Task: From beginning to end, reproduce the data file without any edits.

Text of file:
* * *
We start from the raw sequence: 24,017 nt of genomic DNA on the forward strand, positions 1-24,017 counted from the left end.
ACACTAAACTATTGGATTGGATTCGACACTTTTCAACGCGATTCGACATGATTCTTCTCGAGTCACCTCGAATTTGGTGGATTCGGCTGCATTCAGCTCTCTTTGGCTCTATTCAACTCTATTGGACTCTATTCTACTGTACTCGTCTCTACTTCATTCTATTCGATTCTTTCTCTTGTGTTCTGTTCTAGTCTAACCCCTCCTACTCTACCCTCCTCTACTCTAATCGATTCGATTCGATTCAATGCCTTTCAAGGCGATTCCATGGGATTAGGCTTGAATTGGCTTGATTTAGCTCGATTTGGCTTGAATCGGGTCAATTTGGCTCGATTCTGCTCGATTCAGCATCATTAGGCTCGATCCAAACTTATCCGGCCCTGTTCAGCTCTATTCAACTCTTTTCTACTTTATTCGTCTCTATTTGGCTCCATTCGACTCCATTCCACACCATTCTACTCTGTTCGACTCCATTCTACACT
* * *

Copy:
We start from the raw sequence: 24,017 nt of genomic DNA on the forward strand, positions 1-24,017 counted from the left end.
ACACTAAACTATTGGATTGGATTCGACACTTTTCAACGCGATTCGACATGATTCTTCTCGAGTCACCTCGAATTTGGTGGATTCGGCTGCATTCAGCTCTCTTTGGCTCTATTCAACTCTATTGGACTCTATTCTACTGTACTCGTCTCTACTTCATTCTATTCGATTCTTTCTCTTGTGTTCTGTTCTAGTCTAACCCCTCCTACTCTACCCTCCTCTACTCTAATCGATTCGATTCGATTCAATGCCTTTCAAGGCGATTCCATGGGATTAGGCTTGAATTGGCTTGATTTAGCTCGATTTGGCTTGAATCGGGTCAATTTGGCTCGATTCTGCTCGATTCAGCATCATTAGGCTCGATCCAAACTTATCCGGCCCTGTTCAGCTCTATTCAACTCTTTTCTACTTTATTCGTCTCTATTTGGCTCCATTCGACTCCATTCCACACCATTCTACTCTGTTCGACTCCATTCTACACT